Many of our municipal customers are using their mini-RWIS units to monitor surface temperature before paving and repairing road surfaces.
Asphalt (Paving, Routing and Crack Sealing, Chip Sealing, Patching)
Asphalt paving requires air temperature and pavement temperature to be between 50 and 90 degrees to avoid issues with the asphalt down the line. Ideally the surface temperature is at least 40 degrees and rising, and the ambient air temperature is also rising, not falling.
Since asphalt begins cooling the moment it leaves the plant and needs to be at least 185º (and ideally closer to 275º) to lay properly, monitoring air temperature, surface temperature, precipitation, and wind will all be factors in how quickly it cools, and thus, how smooth and long-lasting your pavement will be.
Gravel Shoulder Repair
For repairs on gravel, maintenance and operations professionals typically look for no rain for the previous 12 hours, and air and surface temperatures between 35 and 100 degrees.
If you know concrete, you know its complexity. The ideal conditions for standard concrete is 70 degrees, away from direct sunlight, when humidity is between 30-50%. When humidity gets much higher than 50%, concrete finishers will be sitting idle waiting for it to dry for hours.
If you know the temperature is going to drop close to 32 degrees, the top layer will spall without a cover. Frost units can give you a heads up when the temperature is forecasted to dip into the danger zone. If your concrete is going to drop below 32 degrees, you can add calcium chloride, microfibers, or plasticizers to the concrete to accelerate the moisture content and prevent freezing. Of course, this will add 20%+ to your overall project cost, so knowing when the temperatures are going to get to this level can be critical to the project.
Landscaping and Maintenance Projects
Spray Applications (Paint or Vegetation)
Anything that comes in an aerosol can can be affected by air and surface temperatures, too. The best temperatures to apply spray paint or vegetation sprays are between 50 and 90 degrees. Anything much colder than 50 degrees will cause an uneven spray and cause the job to take longer than normal. Even if there is no application issue, the drying process could be at risk for clumps. The opposite is true for hot weather, when the paint or chemical spray gets slightly more fine, meaning runoff and streaking can pose a problem.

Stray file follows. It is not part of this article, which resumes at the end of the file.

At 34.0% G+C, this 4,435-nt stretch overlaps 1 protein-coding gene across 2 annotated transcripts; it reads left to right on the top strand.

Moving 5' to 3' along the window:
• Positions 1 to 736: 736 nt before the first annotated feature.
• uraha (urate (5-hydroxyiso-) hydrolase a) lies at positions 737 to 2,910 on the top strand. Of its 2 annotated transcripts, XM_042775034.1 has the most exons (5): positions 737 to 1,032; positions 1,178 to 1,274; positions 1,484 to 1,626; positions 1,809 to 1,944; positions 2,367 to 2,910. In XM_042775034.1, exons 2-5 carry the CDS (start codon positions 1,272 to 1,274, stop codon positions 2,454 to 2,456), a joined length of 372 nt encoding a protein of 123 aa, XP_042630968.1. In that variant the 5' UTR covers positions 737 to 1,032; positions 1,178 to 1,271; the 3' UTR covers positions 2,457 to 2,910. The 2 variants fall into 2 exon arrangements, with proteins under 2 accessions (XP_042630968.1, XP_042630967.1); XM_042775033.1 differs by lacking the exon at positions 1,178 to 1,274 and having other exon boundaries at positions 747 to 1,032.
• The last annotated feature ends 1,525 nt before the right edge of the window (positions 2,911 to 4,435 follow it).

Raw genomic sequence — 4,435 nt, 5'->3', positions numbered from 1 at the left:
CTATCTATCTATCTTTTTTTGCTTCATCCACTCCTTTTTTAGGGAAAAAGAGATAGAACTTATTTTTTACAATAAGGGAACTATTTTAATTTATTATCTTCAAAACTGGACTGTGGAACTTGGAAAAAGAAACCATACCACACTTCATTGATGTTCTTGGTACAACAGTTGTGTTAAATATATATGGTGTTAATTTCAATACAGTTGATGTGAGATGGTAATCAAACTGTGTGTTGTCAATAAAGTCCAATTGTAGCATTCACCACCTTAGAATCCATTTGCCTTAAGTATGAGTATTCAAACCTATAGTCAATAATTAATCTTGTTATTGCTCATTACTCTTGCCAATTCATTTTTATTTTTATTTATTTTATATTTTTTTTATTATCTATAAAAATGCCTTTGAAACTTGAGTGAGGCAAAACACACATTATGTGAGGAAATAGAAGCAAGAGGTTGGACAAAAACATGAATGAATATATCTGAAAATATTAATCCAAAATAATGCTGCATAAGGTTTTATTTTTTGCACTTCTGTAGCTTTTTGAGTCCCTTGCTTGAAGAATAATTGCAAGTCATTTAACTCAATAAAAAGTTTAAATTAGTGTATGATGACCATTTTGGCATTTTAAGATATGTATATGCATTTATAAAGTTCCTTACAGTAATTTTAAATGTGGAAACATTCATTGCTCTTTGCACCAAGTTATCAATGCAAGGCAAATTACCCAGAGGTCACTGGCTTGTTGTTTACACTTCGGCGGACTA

For painting, the air temperature needs to be 40 degrees and rising for most jobs, and there shouldn’t be any nights below freezing for the next few days. This will prevent future cracks, staining, and mildew.
Planting Vegetation and Crops
While farmers typically have tools to measure soil temperature, municipalities and landscapers may benefit from localized surface temperatures to optimize their planting. The USDA and the National Climatic Data Center recommend the following thresholds for surface temperatures:
- 32 degrees – Light freeze; may kill tender plants
- 28 degrees – Moderate freeze; will hurt most plants and have significant impact on semi-hardy plants
- 24 degrees and below – Severe freeze; heavy damage will occur to all plants
Urban Planning and Risk Management
Assessing and Reducing Urban Heat Islands
Heat islands are pockets of high temperatures that typically occur in cities around large concentrations of asphalt, buildings, and little shade. Municipalities are making a concerted effort to reduce heat islands because they can affect things like the power grid, water quality, and the comfort and safety of their residents. Heat islands can be improved by planting trees and vegetation, changing building materials, etc., and ROI can be measured by taking surface temperatures before and after the improvements. The EPA recommends some strategies to improve the impacts of heat islands here.
Because the Mini-RWIS is equipped with a camera, flood-prone areas can be monitored during heavy rainfall. Just activate Storm Mode as if you were monitoring a winter storm, and the photos will update every 20 minutes to show whether the area is at risk for flooding. Over time, agencies can also use this intel to introduce flood prevention infrastructure, of which a Frost unit can be an additional tool in the toolbox. We have been exploring this use case further with some of our customers and will post an update if we launch any flood-specific features and alerts.
Monitoring Sports and Recreational Fields
Schools need to closely monitor the conditions of turf to keep athletes’ health in mind. By knowing surface temperature, risks such as heat stroke can be mitigated. With your Frost units, you can also monitor incoming precipitation and conditions of fields (i.e. localized flooding) to determine whether public parks need maintenance, can open, or whether a game can be played.
Monitoring Distant Construction and Landscaping Projects
Many Frost customers were excited about the idea of avoiding driving out to distant plow sites when it was unnecessary to check for snow. The same concept is true in the summer. If you have a long-term project at a distant site, set up a unit to monitor progress from your dashboard.
Monitoring Equipment and Materials
Since each unit has a camera on it, they can double as a security mechanism. Keep tabs on equipment and materials like mulch or granite in your yard by positioning your unit toward the item. While it doesn’t have live video, we find the presence of the unit is sometimes enough to deter thieves. It can also be used to see how much of a resource is depleted. For example, you can monitor the height of a dirt pile from a remote location to determine whether to relocate supplies or order more.
Have another clever use case for your mini-RWIS? Let us know!
Sources used in this article include: